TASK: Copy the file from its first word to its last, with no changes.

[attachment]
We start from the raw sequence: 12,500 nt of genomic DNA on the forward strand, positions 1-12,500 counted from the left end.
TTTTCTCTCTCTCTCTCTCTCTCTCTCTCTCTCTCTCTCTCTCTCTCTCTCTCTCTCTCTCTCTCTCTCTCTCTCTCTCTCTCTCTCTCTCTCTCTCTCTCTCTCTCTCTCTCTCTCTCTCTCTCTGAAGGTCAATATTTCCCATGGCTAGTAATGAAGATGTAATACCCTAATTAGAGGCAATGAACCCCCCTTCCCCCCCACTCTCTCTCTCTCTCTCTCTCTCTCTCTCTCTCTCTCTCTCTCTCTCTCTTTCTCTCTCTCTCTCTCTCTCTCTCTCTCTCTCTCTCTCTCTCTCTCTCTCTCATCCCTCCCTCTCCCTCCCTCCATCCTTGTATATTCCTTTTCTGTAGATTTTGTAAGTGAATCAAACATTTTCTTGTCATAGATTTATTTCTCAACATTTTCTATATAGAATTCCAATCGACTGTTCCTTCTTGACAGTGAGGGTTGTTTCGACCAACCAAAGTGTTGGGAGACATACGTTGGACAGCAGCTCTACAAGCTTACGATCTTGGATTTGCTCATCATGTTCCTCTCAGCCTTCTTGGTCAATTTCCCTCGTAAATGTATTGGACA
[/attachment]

We start from the raw sequence: 12,500 nt of genomic DNA on the forward strand, positions 1-12,500 counted from the left end.
TTTTCTCTCTCTCTCTCTCTCTCTCTCTCTCTCTCTCTCTCTCTCTCTCTCTCTCTCTCTCTCTCTCTCTCTCTCTCTCTCTCTCTCTCTCTCTCTCTCTCTCTCTCTCTCTCTCTCTCTCTCTCTGAAGGTCAATATTTCCCATGGCTAGTAATGAAGATGTAATACCCTAATTAGAGGCAATGAACCCCCCTTCCCCCCCACTCTCTCTCTCTCTCTCTCTCTCTCTCTCTCTCTCTCTCTCTCTCTCTCTTTCTCTCTCTCTCTCTCTCTCTCTCTCTCTCTCTCTCTCTCTCTCTCTCTCTCATCCCTCCCTCTCCCTCCCTCCATCCTTGTATATTCCTTTTCTGTAGATTTTGTAAGTGAATCAAACATTTTCTTGTCATAGATTTATTTCTCAACATTTTCTATATAGAATTCCAATCGACTGTTCCTTCTTGACAGTGAGGGTTGTTTCGACCAACCAAAGTGTTGGGAGACATACGTTGGACAGCAGCTCTACAAGCTTACGATCTTGGATTTGCTCATCATGTTCCTCTCAGCCTTCTTGGTCAATTTCCCTCGTAAATGTATTGGACA